Altruism and the Nuffield report

The Nuffield Report discusses altruism in detail, and presents a distinctive account that has elements in common with ODA and accounts found in philosophical literature. It defines altruism as behaviour ‘that is motivated by concern for the welfare of the recipient of some beneficent behaviour, rather than by concern for the welfare of the person carrying out the action’ (p.1394). In a departure from ODA, however, the recipient of the beneficent behaviour need not necessarily be the eventual organ recipient.

Much media attention was given to the Nuffield Report's proposal to pay a donor's funeral expenses and the claim that this is compatible with altruism4 (Ch. 5 22). It argues that some forms of reward may be compatible with altruistic intent, since a single person may have a variety of motivations to donate organs, one or more of which could be altruistic. Presumably the authors would not endorse the claim that the presence of an altruistic motivation amongst a number of distinctly non-altruistic motivations (such as to deliberately spite family/friends) would render the donation altruistically motivated. Although there may be an altruistic element to a donation decision in this instance, it would seem incorrect to deduce from this that the donation is altruistically motivated. Although they acknowledge that real-life may present situations where motivations are mixed, the altruistic nature of a donation is secured only when ‘concern for the welfare of others is a genuine motivator’ (p.1394). The difficulty here is that establishing motivation is, as we have already discussed, notoriously difficult and it was perhaps beyond the scope of the Nuffield Report to provide a solution to this point.

Although the donor may be partly motivated to donate by his funeral expenses being paid, he could do so with others’ interests in mind—he would receive no benefit himself from his funeral expenses being paid (he would be dead) but might be trying to lift this financial burden from his relatives. This, according to the Nuffield Report, is altruistic even though it displays a level of partiality (towards next-of-kin and relatives) that is not ordinarily acceptable under ODA (p.1754).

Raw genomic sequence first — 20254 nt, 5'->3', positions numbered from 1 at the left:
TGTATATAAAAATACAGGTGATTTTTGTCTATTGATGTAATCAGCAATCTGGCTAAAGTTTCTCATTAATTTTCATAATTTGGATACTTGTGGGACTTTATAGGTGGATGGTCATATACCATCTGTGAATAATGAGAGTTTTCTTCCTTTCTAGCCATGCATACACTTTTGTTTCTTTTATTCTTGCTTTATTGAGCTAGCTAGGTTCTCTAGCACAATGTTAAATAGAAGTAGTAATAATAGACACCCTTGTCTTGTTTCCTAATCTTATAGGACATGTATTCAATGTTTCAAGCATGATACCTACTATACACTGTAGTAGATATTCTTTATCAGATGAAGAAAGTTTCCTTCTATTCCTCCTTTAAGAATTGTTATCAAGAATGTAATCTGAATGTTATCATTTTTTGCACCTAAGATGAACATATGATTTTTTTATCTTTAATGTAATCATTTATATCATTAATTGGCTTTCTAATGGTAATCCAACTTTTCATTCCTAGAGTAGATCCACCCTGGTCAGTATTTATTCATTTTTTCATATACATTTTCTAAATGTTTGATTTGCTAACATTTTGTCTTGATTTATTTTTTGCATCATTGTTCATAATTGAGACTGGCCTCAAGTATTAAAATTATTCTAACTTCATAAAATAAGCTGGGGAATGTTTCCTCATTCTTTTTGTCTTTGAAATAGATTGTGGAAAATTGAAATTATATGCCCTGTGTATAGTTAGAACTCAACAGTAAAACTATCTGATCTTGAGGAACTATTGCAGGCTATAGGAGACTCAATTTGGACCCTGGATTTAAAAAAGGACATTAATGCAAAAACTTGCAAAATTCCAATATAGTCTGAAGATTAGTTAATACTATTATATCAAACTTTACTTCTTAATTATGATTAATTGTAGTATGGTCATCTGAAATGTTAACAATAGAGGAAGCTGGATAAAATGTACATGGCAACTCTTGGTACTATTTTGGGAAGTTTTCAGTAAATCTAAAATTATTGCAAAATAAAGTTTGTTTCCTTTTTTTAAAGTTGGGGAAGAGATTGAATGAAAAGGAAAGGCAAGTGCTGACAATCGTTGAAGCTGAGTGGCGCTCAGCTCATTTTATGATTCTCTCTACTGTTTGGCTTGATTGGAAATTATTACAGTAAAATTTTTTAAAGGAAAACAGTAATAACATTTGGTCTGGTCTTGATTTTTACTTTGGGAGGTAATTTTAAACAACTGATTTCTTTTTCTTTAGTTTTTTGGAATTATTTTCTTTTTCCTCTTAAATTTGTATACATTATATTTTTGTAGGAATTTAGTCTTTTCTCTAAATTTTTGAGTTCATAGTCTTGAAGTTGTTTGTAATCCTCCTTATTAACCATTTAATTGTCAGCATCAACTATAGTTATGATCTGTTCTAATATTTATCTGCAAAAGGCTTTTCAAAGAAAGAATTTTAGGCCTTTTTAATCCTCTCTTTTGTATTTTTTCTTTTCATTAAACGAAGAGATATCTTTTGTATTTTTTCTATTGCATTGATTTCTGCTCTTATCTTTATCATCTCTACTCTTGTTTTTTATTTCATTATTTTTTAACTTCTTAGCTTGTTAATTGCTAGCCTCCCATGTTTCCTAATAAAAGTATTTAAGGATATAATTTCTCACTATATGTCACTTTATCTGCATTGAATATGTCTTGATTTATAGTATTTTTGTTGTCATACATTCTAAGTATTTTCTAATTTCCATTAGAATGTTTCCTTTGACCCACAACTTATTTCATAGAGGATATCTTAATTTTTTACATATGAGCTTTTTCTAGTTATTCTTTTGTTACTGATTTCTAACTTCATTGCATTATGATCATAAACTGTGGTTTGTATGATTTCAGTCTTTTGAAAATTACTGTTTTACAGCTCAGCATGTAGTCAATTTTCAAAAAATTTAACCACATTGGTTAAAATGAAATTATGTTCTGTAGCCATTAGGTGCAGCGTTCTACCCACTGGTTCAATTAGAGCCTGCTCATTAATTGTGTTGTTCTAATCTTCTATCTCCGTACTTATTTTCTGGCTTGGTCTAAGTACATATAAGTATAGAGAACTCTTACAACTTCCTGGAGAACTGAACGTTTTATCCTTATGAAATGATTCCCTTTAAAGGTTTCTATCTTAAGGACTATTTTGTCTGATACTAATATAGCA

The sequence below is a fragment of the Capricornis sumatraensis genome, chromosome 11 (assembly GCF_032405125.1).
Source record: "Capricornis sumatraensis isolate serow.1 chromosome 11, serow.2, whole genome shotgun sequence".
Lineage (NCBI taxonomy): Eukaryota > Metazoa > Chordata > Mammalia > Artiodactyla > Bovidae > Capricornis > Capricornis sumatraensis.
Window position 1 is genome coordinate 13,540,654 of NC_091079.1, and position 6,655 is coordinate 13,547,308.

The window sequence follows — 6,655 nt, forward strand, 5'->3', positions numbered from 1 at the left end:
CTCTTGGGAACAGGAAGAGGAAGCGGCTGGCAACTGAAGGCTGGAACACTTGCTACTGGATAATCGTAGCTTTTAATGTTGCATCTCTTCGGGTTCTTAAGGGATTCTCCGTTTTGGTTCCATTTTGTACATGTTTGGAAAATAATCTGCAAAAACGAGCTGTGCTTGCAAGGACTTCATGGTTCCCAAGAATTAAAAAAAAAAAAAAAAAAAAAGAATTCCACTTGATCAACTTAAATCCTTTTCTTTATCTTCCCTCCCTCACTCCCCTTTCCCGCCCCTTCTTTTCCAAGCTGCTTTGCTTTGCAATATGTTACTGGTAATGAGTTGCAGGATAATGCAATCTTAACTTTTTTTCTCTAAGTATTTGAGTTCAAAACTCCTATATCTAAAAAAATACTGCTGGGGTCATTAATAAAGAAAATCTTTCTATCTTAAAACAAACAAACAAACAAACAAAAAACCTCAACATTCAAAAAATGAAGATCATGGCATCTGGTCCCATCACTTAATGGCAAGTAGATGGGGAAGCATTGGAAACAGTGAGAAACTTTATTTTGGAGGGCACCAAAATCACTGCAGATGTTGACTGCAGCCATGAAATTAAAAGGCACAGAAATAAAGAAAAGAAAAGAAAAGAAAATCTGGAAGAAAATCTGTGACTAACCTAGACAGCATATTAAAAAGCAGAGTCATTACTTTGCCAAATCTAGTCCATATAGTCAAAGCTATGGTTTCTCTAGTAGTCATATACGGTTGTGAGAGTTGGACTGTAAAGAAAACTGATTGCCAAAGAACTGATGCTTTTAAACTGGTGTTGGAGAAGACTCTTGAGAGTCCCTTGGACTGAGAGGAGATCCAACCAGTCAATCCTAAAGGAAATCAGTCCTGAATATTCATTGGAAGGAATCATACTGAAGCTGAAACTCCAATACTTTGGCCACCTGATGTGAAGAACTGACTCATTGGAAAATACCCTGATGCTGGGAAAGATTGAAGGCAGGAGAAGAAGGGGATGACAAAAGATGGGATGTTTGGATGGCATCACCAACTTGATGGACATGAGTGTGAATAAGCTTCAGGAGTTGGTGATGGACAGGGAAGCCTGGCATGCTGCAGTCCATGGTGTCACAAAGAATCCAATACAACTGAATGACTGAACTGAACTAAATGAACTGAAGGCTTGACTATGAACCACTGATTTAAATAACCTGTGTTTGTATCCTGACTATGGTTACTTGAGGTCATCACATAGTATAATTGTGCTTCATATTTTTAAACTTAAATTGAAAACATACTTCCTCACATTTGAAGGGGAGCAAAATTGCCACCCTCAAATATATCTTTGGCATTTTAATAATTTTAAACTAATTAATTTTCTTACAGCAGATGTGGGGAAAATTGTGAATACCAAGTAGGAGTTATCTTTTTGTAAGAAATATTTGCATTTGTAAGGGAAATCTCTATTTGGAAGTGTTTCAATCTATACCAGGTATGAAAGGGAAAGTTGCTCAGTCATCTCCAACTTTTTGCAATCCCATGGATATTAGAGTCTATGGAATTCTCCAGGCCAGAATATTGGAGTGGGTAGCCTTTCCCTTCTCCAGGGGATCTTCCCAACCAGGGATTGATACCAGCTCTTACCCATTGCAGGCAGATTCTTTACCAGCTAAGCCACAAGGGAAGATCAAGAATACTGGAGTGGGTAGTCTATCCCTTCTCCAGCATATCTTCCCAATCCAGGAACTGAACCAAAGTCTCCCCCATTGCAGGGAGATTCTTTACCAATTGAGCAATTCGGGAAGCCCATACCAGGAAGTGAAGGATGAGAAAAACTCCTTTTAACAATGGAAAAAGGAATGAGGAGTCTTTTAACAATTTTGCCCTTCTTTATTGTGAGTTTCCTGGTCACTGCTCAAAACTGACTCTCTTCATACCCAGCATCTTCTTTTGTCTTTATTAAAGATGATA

By suggesting that altruism in organ donation might be directed beyond the organ recipients, Nuffield altruism could permit more direct payments in exchange for donation—for instance, money given to next-of-kin to spend as they wish. This would still be altruistic insofar as the donor would be motivated to donate organs in order to benefit other people; it just happens that the intended beneficiaries would be his family. The only difference between the two cases is how the money provided is to be spent.

A further complexity is the role of the next-of-kin in decisions about deceased donation. The Nuffield Report concedes that if the next-of-kin agree to the donation only because they will benefit from the funeral expenses being paid, the payment of funeral expenses in this case would be a ‘non-altruist focused intervention’ (p.1394).

What is left?

Table 1 illustrates how ODA compares with other accounts. ODA acts as a guiding principle for determining and promoting ethical donations, but features inconsistencies that result in arbitrariness which, at the very least, border on unfairness to those who are deprived of the benefits of receiving an organ as a result. Applying a philosophical definition of altruism would be a remedy for this inconsistency but would result in many fewer acceptable donations (Nagel), or additional principles might be needed to identify donations that were undesirable for reasons unrelated to altruism (Blum). Nuffield altruism falls between the two; it is consistent, and promotes organ donation, but fails to provide a single guiding principle for determining the acceptability of a donation. The Nuffield Report accepts however, that altruism cannot be the only guiding principle (Ch 54). This is a sensible way forward for transplantation ethics, since it allows unethical practice to be robustly and roundly rejected without distorting a single principle (to the extent that it becomes inconsistent) like altruism to suit a wide range of specifics.

Table 1

Comparing accounts of altruism

Nuffield altruism is controversial, however, insofar as it seems to permit practices that ODA was deliberately trying to prevent, principally financial incentives. Moreover, accepting that a decision to donate is unlikely to result from a single motivation, and by widening the recipient pool for the other-regarding beneficial motivation that characterises altruism, the concept is virtually redundant as a measure of whether a donation is acceptable. For example, it would permit racial direction as a condition of donation, as a person could still be motivated to donate by a concern for the welfare of others, although that concern could be conditional upon the recipients being of a certain race. Racist conditions would only be discounted if it could be demonstrated that the donor's primary motivation was to deprive a particular racial group of some benefit (rather than to benefit a different group) and the definition of altruism was tightened so that only primary motivations were assessed. The outstanding issue would then remain whether it is ever possible to be certain what a person's motives are, let alone what their primary motives might be.